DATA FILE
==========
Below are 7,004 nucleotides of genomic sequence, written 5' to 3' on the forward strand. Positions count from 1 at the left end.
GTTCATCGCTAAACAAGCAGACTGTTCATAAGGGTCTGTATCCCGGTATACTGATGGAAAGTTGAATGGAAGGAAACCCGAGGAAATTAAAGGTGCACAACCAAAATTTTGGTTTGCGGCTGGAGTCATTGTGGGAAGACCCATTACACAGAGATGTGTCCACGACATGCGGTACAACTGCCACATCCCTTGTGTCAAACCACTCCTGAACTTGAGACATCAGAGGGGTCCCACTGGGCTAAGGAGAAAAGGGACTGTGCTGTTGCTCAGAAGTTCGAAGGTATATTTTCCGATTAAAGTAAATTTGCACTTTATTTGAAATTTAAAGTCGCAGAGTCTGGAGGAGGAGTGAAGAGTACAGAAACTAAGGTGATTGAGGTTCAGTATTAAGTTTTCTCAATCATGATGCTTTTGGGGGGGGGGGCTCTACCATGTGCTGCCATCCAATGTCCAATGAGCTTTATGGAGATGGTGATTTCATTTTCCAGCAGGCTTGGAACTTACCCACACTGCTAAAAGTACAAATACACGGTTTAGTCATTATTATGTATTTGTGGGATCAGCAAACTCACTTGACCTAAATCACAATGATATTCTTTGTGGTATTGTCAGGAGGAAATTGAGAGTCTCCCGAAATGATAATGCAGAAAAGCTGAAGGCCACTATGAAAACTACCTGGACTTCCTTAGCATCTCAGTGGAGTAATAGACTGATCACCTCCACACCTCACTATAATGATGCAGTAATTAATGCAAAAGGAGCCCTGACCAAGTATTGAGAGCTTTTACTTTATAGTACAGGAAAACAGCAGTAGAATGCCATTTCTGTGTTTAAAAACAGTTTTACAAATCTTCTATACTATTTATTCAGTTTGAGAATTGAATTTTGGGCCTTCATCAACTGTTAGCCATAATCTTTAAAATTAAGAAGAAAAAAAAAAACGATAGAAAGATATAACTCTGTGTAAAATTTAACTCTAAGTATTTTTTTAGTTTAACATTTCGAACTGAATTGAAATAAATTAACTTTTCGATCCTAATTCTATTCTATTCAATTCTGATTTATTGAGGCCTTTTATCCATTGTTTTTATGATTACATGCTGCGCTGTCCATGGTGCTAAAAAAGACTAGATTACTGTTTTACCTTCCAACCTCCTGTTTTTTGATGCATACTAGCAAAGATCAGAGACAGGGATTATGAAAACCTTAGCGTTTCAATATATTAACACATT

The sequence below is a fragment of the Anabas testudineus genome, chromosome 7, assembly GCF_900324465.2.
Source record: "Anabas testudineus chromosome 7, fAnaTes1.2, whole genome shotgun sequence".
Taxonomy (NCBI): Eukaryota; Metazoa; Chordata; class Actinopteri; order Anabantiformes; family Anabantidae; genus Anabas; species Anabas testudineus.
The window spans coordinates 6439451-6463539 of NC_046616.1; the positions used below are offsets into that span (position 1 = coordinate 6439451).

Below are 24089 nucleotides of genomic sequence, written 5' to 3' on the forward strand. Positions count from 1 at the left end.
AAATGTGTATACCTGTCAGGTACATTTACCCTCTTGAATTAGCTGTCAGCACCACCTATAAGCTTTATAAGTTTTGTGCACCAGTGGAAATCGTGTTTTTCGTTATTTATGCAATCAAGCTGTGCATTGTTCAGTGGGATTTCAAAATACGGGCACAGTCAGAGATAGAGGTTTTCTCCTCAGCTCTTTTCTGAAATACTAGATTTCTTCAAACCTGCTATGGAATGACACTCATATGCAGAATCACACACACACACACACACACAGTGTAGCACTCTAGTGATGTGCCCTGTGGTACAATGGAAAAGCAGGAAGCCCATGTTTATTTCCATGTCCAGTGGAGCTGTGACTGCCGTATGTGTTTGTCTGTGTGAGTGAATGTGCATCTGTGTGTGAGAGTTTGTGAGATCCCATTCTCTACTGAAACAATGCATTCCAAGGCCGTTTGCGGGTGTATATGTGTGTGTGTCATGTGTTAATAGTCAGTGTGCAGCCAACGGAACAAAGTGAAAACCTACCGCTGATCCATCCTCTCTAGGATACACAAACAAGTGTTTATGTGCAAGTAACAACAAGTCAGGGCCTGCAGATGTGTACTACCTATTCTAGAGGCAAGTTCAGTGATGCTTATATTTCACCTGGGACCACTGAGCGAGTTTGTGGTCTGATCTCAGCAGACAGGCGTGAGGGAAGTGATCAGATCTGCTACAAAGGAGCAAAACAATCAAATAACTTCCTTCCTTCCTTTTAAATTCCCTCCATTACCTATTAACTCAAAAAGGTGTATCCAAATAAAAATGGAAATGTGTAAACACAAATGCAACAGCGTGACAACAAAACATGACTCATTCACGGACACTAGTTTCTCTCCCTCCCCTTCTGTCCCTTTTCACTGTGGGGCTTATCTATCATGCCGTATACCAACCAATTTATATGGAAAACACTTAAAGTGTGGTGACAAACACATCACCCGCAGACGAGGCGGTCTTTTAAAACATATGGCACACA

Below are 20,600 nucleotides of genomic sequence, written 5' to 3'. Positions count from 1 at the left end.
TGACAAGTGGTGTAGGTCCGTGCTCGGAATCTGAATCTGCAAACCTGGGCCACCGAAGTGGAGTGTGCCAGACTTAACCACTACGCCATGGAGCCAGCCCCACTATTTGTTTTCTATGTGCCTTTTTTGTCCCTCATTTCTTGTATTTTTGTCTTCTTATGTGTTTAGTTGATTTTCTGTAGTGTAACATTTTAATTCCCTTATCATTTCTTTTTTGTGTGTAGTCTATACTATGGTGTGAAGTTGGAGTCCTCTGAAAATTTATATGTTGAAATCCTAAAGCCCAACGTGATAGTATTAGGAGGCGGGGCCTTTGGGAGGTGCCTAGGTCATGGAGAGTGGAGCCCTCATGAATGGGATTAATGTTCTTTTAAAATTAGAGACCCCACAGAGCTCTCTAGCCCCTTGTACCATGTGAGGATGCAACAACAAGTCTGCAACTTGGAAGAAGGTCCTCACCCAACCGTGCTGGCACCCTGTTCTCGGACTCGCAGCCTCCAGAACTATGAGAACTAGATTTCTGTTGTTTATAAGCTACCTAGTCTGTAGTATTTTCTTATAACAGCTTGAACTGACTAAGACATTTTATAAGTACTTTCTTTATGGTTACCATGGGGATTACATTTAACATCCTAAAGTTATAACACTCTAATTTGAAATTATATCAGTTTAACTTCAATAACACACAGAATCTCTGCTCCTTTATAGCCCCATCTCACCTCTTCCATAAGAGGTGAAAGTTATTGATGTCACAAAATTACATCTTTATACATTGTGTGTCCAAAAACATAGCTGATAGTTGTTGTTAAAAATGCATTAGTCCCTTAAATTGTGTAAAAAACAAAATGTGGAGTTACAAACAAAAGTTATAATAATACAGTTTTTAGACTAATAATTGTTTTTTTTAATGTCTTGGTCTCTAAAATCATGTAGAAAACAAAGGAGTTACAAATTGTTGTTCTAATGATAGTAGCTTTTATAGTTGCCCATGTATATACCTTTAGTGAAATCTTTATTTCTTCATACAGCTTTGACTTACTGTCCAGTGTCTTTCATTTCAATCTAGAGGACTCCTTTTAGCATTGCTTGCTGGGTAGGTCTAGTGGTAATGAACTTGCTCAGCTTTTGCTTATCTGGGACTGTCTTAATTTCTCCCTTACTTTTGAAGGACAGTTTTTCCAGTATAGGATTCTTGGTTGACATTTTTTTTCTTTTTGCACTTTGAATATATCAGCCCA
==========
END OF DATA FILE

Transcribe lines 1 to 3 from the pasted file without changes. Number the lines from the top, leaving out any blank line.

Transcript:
Below are 7,004 nucleotides of genomic sequence, written 5' to 3' on the forward strand. Positions count from 1 at the left end.
GTTCATCGCTAAACAAGCAGACTGTTCATAAGGGTCTGTATCCCGGTATACTGATGGAAAGTTGAATGGAAGGAAACCCGAGGAAATTAAAGGTGCACAACCAAAATTTTGGTTTGCGGCTGGAGTCATTGTGGGAAGACCCATTACACAGAGATGTGTCCACGACATGCGGTACAACTGCCACATCCCTTGTGTCAAACCACTCCTGAACTTGAGACATCAGAGGGGTCCCACTGGGCTAAGGAGAAAAGGGACTGTGCTGTTGCTCAGAAGTTCGAAGGTATATTTTCCGATTAAAGTAAATTTGCACTTTATTTGAAATTTAAAGTCGCAGAGTCTGGAGGAGGAGTGAAGAGTACAGAAACTAAGGTGATTGAGGTTCAGTATTAAGTTTTCTCAATCATGATGCTTTTGGGGGGGGGGGCTCTACCATGTGCTGCCATCCAATGTCCAATGAGCTTTATGGAGATGGTGATTTCATTTTCCAGCAGGCTTGGAACTTACCCACACTGCTAAAAGTACAAATACACGGTTTAGTCATTATTATGTATTTGTGGGATCAGCAAACTCACTTGACCTAAATCACAATGATATTCTTTGTGGTATTGTCAGGAGGAAATTGAGAGTCTCCCGAAATGATAATGCAGAAAAGCTGAAGGCCACTATGAAAACTACCTGGACTTCCTTAGCATCTCAGTGGAGTAATAGACTGATCACCTCCACACCTCACTATAATGATGCAGTAATTAATGCAAAAGGAGCCCTGACCAAGTATTGAGAGCTTTTACTTTATAGTACAGGAAAACAGCAGTAGAATGCCATTTCTGTGTTTAAAAACAGTTTTACAAATCTTCTATACTATTTATTCAGTTTGAGAATTGAATTTTGGGCCTTCATCAACTGTTAGCCATAATCTTTAAAATTAAGAAGAAAAAAAAAAACGATAGAAAGATATAACTCTGTGTAAAATTTAACTCTAAGTATTTTTTTAGTTTAACATTTCGAACTGAATTGAAATAAATTAACTTTTCGATCCTAATTCTATTCTATTCAATTCTGATTTATTGAGGCCTTTTATCCATTGTTTTTATGATTACATGCTGCGCTGTCCATGGTGCTAAAAAAGACTAGATTACTGTTTTACCTTCCAACCTCCTGTTTTTTGATGCATACTAGCAAAGATCAGAGACAGGGATTATGAAAACCTTAGCGTTTCAATATATTAACACATT

The sequence below is a fragment of the Anabas testudineus genome, chromosome 7, assembly GCF_900324465.2.